Dr. Yazid Said is Senior Lecturer in Islam. He studied Classical Arabic and English Literature at the Hebrew University in Jerusalem, and Christian theology at the University of Cambridge. After being ordained an Anglican priest, he completed his PhD at the University of Cambridge (2010) on the medieval Muslim theologian Abu Hamid al-Ghazali (d. 1111). He subsequently held a post-doctoral fellowship (2010-2011) at McGill University in Canada and the Woods-Gumble fellowship at the Tantur Ecumenical Institute in Jerusalem (2011-2012). From February 2013-December 2014, he was Lecturer in Islamic studies at the Mater Dei Institute of Education in Dublin after which he became a research fellow at the Centre for Islamic Theology in the University of Tuebingen in Germany (2015-2016). He is the author of Ghazali's Politics in Context (Routledge 2012), which was re-launched in paperback in 2017. He is the co-editor of The Future of Interfaith Dialogue: Muslim-Christian Encounters through A Common Word (Cambridge University Press, 2018). 

His current research is focused on two strands: Political theology in Islam and comparative mysticism. The first strand includes the production of a critical edition of an Egyptian Muslim polemical manuscript against Christians and Jews in seventeenth century Ottoman Egypt. The publication seeks to contextualise the MS in relationship to medieval legal and political thought in Islam as well as to examine the intersection of Islamic law, religious and political pluralism with the Egyptian context of the text. The second strand includes articles and chapters that examine the following:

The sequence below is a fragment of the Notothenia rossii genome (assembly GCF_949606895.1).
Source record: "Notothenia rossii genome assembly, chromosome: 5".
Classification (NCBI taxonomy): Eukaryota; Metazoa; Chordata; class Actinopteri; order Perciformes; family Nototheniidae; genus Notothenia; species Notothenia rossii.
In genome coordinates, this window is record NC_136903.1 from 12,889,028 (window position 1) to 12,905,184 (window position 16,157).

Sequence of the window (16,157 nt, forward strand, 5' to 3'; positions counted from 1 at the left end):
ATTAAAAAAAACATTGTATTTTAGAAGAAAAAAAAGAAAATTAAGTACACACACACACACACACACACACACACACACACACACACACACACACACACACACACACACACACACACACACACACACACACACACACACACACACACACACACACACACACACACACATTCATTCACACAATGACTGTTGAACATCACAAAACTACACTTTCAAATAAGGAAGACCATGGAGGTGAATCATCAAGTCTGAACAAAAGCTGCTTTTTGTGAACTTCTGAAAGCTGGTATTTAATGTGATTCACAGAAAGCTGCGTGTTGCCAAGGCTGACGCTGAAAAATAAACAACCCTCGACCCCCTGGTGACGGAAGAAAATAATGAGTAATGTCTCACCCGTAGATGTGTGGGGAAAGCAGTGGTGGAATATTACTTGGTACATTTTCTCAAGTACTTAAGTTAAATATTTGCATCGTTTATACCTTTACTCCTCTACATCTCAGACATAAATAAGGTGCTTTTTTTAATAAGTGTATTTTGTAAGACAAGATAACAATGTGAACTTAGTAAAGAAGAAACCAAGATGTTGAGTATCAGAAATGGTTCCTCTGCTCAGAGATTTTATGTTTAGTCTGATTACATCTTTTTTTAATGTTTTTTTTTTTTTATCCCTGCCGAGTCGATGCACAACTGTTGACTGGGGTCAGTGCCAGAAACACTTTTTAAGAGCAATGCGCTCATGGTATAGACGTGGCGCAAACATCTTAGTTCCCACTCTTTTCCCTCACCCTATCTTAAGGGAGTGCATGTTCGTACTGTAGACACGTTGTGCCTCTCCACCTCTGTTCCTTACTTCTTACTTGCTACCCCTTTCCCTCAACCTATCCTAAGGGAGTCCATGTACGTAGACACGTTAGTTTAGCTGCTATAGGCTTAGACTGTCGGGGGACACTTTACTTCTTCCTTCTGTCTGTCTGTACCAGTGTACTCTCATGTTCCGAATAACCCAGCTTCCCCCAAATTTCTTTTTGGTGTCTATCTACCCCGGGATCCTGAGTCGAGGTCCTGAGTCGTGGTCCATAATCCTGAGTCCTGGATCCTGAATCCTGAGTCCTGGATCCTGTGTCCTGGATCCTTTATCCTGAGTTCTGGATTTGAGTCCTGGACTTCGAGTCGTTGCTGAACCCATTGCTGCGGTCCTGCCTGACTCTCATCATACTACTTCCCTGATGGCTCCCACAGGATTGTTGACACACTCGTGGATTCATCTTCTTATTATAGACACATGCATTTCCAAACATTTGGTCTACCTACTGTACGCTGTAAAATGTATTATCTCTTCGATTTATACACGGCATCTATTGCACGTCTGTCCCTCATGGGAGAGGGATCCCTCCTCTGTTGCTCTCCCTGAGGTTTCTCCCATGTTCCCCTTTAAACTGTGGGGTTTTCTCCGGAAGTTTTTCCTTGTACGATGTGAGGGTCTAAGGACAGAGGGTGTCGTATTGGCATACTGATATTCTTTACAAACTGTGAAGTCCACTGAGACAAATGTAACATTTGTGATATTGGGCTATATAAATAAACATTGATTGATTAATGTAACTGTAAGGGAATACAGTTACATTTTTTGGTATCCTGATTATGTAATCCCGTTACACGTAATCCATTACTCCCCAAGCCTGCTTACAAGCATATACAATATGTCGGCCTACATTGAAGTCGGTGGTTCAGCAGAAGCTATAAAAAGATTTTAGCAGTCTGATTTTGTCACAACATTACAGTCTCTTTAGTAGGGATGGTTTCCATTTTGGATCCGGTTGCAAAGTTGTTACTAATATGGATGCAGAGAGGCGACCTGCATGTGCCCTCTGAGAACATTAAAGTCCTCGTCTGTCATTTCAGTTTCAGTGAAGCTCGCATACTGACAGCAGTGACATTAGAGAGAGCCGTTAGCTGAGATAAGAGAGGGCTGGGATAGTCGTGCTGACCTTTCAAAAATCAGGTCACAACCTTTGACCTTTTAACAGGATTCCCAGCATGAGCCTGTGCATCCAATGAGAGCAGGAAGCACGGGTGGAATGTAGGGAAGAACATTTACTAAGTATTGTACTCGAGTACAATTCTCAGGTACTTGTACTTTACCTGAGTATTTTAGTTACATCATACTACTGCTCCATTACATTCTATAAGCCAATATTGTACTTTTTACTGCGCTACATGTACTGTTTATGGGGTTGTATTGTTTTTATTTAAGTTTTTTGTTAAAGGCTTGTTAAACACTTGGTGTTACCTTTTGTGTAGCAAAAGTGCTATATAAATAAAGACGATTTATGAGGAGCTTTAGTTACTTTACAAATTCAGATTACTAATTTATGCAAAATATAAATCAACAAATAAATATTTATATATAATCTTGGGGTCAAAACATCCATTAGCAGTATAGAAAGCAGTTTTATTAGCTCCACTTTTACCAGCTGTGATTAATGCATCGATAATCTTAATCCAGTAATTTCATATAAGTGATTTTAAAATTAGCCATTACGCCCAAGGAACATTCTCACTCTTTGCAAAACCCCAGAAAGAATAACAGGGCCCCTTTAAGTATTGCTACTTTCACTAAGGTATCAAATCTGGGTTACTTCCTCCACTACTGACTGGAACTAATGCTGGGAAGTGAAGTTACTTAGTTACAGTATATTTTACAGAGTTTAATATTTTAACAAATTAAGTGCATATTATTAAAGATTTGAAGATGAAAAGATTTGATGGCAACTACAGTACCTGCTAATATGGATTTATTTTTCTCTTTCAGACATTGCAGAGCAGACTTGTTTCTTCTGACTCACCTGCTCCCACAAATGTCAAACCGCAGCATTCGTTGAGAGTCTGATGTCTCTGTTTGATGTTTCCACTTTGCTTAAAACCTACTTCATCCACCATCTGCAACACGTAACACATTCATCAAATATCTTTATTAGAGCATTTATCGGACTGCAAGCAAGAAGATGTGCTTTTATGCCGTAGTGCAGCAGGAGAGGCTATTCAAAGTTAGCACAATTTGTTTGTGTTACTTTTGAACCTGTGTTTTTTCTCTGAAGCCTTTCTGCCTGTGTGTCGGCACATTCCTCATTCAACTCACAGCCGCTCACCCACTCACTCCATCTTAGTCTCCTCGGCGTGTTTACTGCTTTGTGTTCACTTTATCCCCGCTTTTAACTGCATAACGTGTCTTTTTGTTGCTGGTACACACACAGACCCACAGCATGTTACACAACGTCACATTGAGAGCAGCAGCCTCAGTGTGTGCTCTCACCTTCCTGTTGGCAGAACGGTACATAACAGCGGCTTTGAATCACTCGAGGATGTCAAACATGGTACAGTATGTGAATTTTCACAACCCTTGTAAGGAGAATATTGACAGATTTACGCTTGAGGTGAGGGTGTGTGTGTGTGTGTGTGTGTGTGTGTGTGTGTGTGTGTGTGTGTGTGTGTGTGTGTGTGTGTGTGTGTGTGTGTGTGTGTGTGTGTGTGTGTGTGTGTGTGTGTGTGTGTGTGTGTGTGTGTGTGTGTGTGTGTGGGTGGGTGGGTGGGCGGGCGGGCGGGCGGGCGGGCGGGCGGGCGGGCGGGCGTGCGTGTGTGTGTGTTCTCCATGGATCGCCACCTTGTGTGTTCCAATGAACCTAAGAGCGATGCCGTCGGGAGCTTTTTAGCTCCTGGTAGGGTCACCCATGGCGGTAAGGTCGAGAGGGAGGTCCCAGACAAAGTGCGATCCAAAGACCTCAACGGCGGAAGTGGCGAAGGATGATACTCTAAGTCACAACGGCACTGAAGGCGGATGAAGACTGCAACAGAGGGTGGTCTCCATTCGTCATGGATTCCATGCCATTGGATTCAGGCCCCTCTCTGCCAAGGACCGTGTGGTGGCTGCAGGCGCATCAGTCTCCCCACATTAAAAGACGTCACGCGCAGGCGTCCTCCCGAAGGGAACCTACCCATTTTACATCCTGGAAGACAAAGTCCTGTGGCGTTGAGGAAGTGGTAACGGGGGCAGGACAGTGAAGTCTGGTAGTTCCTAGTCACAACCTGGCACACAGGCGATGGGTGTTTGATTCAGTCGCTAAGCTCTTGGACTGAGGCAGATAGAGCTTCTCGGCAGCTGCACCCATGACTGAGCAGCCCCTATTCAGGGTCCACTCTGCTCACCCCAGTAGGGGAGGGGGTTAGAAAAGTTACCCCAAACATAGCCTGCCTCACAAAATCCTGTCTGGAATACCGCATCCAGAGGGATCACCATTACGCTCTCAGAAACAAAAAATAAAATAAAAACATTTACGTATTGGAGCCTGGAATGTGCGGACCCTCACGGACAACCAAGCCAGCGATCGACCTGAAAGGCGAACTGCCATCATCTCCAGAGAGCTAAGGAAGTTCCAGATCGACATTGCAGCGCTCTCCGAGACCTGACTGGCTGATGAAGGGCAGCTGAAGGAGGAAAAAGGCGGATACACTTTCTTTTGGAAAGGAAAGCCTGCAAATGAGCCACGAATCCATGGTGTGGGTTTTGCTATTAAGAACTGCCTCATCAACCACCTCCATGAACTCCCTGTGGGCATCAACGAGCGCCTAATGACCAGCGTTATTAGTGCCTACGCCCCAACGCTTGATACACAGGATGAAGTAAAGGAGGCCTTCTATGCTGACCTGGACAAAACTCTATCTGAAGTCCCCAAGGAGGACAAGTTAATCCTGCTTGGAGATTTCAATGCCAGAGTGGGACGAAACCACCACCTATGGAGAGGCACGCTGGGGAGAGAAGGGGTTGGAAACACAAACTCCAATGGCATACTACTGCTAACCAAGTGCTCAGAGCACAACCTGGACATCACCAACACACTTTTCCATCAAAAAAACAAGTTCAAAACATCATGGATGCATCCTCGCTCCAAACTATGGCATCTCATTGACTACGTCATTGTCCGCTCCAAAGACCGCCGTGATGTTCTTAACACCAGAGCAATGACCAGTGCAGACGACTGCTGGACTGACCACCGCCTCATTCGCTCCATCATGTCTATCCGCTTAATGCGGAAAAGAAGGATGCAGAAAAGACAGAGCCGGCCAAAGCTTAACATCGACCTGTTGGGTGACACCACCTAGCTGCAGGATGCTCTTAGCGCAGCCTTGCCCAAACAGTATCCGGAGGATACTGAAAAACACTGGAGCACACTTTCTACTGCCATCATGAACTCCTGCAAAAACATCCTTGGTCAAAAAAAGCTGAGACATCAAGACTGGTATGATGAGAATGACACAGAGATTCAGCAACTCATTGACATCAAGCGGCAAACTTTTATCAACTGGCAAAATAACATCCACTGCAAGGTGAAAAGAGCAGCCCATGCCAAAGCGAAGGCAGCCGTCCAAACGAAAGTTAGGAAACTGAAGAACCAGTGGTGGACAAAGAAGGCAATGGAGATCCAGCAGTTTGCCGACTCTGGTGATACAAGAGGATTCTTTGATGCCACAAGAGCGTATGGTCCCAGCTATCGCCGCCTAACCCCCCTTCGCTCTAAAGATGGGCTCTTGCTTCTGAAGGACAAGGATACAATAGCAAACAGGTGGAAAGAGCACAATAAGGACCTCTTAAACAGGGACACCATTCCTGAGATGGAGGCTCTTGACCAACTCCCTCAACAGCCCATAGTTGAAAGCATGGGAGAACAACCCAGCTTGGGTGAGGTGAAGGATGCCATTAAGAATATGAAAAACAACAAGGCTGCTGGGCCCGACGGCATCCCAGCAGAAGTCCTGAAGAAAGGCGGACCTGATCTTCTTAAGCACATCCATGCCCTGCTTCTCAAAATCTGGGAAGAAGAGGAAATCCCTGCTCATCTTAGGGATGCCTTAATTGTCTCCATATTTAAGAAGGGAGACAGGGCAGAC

1- Possible roots of Ghazali's concept of 'taste', dhawq, the illuminative fruits of systematic and divinely assisted introspection as the path to knowledge. The project compares similar sentiments found in the biblical commentaries of the Church Fathers on the psalms and in Greek philosophy and attempts to draw implications for comparative religious studies today. 2- Sufi and Christian mystical reflections on the universality and particularity of religious claims from the perspective of the language of interiority and the epiphany of the divine.
He is happy to hear from prospective students interested in MA and PhD research on topics relating to Muslim-Christian studies as well as political theology and philosophy in Islam. The Department of Theology, Philosophy, and Religious Studies at Liverpool Hope University provides an excellent basis for an interdisciplinary engagement with topics relating to inter-religious philosophical and theological research relevant to current political and religious debates in contemporary society. Application and inquiries are invited in these fields.